Aging is not for sissies…

By Pam McDonald

Most of us in senior living have read the statistic that 86 to 90 percent of seniors intend to stay in their homes for the remainder of their lives. But Paul Flowers, President of Circa 46, an advertising agency with a speciality in senior living and a Senior Housing Forum partner, believes senior housing operators can position their communities in ways that will win the hearts of prospective residents.

Paul reminds us, aging is not for sissies. It’s a time characterized by losses which impact the quality of life; such as:

  • Loss of physical strength

  • Loss of health

  • Loss of peer group/friends

  • Loss of financial independence

  • Loss of authority

Seniors are in a daily battle to maintain control of their lives in the face of these losses and senior living can help by communicating messages that recognize and address these losses – as well as their accompanying fears.

What Americans Really Want

Paul cites the work of Frank Luntz, a political consultant and pollster, who identified six major concerns among Americans 65+ in his book, What Americans Really Want. High on his list is the need for control. “Control” ranks high for seniors because it speaks directly to what many of them fear most: dependence on others.

This need for control combined with a fear of dependence on others plays heavily into seniors’ perceptions of senior housing, Paul points out. “In their minds, the move to a senior community can signify surrender to these losses and recognition that such losses will continue to amass, making the activities of daily living increasingly difficult.

“A marketing implication related to seniors’ need for control is first to recognize this need and address it in your sales messaging. Without being too overt, messaging should demonstrate the independence a resident enjoys living at your community.”

Another concern among aging adults – also related to loss of control – is “peace-of-mind.” Paul distinguishes peace-of-mind from “security,” saying, “Though security can certainly contribute to a senior’s peace-of-mind. It’s bigger than that. Peace-of-mind means the senior has nothing to fear.

“The challenge this presents for marketing your senior living community is this: what do you do that gives your residents peace-of-mind? What assures prospective residents that they will have nothing to worry about within the walls of your community? Once you figure how you deliver on this important need, communicate that promise in every selling message.”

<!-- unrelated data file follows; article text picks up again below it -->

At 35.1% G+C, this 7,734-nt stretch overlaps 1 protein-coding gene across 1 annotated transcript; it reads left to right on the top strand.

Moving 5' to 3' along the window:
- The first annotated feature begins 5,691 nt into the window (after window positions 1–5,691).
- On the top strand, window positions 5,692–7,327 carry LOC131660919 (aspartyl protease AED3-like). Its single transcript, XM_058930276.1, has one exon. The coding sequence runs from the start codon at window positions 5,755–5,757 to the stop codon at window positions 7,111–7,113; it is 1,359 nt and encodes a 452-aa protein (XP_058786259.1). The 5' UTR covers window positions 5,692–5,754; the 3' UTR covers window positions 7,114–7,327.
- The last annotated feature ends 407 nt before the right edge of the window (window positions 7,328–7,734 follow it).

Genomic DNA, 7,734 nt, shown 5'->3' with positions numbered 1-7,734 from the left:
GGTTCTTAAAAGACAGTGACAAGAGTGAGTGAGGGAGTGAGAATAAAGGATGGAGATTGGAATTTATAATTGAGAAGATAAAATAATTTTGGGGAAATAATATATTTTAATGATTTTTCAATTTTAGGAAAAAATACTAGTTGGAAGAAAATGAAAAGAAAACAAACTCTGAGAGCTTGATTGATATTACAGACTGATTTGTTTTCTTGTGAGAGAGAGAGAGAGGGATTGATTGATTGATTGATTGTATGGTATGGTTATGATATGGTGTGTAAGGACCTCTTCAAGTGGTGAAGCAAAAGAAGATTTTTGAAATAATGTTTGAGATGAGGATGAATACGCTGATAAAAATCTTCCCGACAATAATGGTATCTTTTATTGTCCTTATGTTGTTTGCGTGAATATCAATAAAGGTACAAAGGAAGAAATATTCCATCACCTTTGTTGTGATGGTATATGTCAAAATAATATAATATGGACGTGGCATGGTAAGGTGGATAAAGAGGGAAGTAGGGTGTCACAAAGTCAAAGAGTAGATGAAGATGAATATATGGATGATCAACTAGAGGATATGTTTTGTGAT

Paul agrees with Luntz that “health,” too, is a key concern related to seniors desire to remain active and in control physically – that they can still have the power to live their lives the way they wish. Paul says, “Whatever your community offers that promotes ‘healthy living’ or a ‘healthy lifestyle’ will attract attention. It is not just about health, though; it’s the emphasizing of lifestyle and living that will make them feel active and in control.”

Control, peace-of-mind and good health are linked to another key concern: freedom from financial worry. In fact, Paul cites a USB Investor Watch study released last fall that notes 42% of wealthy seniors said their greatest concern is becoming “a burden to their children in their old age.”

The American Dream

Related to this concern, Paul says, “is that seniors often feel entitled to live well in reward for a life well lived – the ‘American Dream,’ if you will. This is an expectation that, if not met, can lead to despair. By positioning life in your community as the reward your residents enjoy – and they (or their kids) can afford – you can increase the appeal of your selling message.”

As Paul points out, probably the single most common fear among aging adults is loneliness. Their lifelong friends and cohorts are thinning out. Their children and grandchildren have lives of their own, which limits the amount of time they can spend with their aging loved one.  

But this component of the aging process also can be turned into one of the strongest selling point for a senior living community. Paul says, “By demonstrating how a prospective resident will enjoy companionship and connectedness with other residents, your community can allay the great fear of loneliness and provide assurance that the resident will live out the remainder of life surrounded by friends and caring staff.”

As Paul sums it up, “Ultimately, it all comes back to the need to control. Aging adults grasp tightly to whatever they can control, aware that what they control is fleeting. The senior living community that can embrace seniors’ need for control and provide them the mechanisms to maintain that control longer will find it easier to win them over.”

Download the fact sheet on What Drives Aging Adults and Marketing Implications Senior Housing Operators Should Consider.